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For several centuries now, the United States Supreme Court had the power to issue landmark decisions on civil rights and liberties by offering a different interpretation of the country’s Constitution. One of such cases was Brown v. Board of Education which effectively ended racial segregation and sparked the Civil Rights Movement (Cheeseman 5). More recently, the U.S. Supreme Court relied on the Constitution to declare state prohibition of same-sex marriage unconstitutional.
Clearly, these decisions are quite controversial and frequently revolutionary for their times. Unsurprisingly, the opponents of such decisions often claim that the Founding Fathers originally wrote the Constitution to be interpreted narrowly and literally. However, I believe that the main legal document of the United States was intended to be a living document, flexible to adjust to changing times.
First of all, if the authors of the Constitution wanted to spell out all the laws to be followed in the United States, they had an opportunity to do so. However, the very nature of a constitution as a legal document implies that its main aim is to outline the most important underlying concepts and principles that the society should be guided by. Consequently, they included such values and notions as freedom, justice, and equality. Secondly, while some may argue that these values and principle have a rigid definition, history has proved that this is not the case. Nowadays, it is absurd to imagine that someone would argue that “separate but equal” is a fair principle.
Surely, the Constitution cannot and should not be revised on an everyday basis. However, I believe that the existing judicial structure and system of checks and balances provides sufficient protection against capricious and unjustified changes in interpretations of the Constitution.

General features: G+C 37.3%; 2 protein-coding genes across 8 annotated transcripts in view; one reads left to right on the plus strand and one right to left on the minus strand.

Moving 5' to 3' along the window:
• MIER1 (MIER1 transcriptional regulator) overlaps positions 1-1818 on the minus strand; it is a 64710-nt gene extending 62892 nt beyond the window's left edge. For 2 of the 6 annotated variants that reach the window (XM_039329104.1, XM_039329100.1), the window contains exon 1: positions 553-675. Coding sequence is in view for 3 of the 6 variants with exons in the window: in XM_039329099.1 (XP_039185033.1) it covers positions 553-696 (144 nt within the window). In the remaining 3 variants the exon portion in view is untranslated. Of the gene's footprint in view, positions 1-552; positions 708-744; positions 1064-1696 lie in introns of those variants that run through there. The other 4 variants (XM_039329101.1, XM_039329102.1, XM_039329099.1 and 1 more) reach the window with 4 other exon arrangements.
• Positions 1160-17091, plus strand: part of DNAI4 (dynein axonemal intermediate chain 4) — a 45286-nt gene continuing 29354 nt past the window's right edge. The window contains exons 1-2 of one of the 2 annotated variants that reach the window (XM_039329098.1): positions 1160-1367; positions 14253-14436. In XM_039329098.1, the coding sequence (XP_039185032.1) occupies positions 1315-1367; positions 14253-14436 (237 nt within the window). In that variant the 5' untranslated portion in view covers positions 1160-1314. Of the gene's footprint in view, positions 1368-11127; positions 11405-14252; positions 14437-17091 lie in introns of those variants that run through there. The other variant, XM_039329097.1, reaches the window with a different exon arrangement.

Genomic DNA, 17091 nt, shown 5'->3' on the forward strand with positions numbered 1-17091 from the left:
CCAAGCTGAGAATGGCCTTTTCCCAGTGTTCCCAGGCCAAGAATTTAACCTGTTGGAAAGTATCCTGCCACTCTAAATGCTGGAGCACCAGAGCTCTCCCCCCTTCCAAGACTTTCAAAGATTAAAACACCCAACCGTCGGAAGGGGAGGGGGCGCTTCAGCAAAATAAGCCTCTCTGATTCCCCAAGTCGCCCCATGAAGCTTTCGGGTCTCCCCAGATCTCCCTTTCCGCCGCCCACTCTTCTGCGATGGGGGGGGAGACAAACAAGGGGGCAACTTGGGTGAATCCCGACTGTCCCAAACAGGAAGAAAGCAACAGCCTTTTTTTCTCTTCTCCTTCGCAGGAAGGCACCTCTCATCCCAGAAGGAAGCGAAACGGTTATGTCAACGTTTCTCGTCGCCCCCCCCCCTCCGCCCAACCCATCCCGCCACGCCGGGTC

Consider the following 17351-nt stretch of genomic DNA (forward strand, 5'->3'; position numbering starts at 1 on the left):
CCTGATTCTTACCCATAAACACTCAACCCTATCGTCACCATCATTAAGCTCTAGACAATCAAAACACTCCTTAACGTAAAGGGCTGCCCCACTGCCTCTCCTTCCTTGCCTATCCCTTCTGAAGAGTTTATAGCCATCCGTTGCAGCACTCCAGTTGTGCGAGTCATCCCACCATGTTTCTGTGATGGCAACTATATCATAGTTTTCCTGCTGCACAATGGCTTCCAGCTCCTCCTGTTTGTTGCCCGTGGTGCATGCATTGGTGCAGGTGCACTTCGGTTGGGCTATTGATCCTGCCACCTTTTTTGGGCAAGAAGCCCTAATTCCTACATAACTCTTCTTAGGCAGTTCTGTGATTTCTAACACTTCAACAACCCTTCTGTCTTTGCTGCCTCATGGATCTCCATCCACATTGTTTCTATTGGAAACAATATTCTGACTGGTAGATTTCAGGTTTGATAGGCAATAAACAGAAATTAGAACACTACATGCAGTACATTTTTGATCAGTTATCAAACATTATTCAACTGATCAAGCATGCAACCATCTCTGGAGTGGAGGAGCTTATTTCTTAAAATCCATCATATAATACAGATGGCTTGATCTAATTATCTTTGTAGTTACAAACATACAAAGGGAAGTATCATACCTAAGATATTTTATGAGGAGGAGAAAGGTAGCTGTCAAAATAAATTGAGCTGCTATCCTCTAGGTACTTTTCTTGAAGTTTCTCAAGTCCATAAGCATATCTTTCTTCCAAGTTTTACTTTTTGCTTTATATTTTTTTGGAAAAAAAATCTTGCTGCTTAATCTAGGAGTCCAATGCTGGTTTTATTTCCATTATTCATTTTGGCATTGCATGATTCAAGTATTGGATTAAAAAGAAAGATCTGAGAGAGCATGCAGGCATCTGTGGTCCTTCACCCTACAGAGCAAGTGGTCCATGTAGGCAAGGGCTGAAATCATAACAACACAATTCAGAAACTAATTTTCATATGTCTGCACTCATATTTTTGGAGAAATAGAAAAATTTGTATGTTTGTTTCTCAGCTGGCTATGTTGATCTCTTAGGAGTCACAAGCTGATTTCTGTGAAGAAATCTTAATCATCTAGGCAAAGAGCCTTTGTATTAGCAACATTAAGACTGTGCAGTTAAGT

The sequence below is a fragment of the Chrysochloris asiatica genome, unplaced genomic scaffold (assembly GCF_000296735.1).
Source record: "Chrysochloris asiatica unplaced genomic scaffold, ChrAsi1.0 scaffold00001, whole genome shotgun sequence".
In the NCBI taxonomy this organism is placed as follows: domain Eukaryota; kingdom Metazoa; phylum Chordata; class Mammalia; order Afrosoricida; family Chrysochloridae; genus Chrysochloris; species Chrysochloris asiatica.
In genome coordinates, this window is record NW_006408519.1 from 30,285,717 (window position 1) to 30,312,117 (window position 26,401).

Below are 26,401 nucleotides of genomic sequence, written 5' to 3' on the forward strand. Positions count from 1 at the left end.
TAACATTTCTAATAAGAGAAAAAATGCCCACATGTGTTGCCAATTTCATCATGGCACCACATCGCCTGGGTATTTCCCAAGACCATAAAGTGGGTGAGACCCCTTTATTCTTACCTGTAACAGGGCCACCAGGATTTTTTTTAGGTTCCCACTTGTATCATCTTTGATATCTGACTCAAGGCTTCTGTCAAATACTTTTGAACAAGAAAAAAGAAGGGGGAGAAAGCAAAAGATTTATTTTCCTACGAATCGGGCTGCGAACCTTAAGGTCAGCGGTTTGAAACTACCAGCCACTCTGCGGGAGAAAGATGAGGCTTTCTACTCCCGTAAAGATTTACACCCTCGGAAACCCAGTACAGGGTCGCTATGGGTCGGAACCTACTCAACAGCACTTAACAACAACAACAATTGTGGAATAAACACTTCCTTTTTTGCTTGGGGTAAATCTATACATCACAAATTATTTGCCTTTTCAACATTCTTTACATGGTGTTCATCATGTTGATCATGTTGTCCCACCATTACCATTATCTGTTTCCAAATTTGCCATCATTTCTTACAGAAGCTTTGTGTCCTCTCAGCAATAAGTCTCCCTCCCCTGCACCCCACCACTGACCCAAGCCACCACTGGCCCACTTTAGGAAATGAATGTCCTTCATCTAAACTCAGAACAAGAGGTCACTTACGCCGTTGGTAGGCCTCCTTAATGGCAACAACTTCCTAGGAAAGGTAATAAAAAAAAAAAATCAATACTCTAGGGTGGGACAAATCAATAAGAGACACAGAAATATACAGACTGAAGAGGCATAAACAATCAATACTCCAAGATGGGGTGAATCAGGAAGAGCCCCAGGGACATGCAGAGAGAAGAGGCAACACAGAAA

The Voting Rights Act adopted by Congress in 1965 was one of the most effective pieces of legislation to deal with race-based discrimination in the field of voting (Cheeseman 16). While 1965 seems to be a very recent time, it is nevertheless quite distant in terms of racial inequality in the United States. Even though slavery had been abolished for almost a century by 1965, racial segregation and discrimination persisted well into the 20th century.
While the state legislatures could no longer implement laws directly discriminating against the African Americans, they found legal loopholes to adopt measures that would effectively prevent this minority group from voting and otherwise participating in the political life of the country. Such acts were highly unethical as they purposefully targeted minority groups to exclude them from the life of the society.
Consequently, Congress had sufficient moral and legal justification to enact the Voting Rights Act to protect the rights of American citizens, regardless of their race. Congress also had sufficient evidence to believe that some states were far more likely to engage in such unethical law-making so it introduced a formula to determine the states that would require federal approval for changing their voting requirements. Given the legacy of slavery that some states then struggled to overcome, this was a justifiable measure.
However, I believe that this requirement in its present form is no longer supported by sufficient evidence. While the problem of racism is still, unfortunately, present in the American society, Congress should recognize its changing nature and forms. The assumption that some states are more prone to passing discriminating laws is no longer valid, and Congress should develop a new formula that would address the contemporary challenges that minority groups face.
Cheeseman, Henry R. Contemporary Business Law. 8th ed. 2014. Upper Saddle River, New Jersey: Prentice Hall. Print.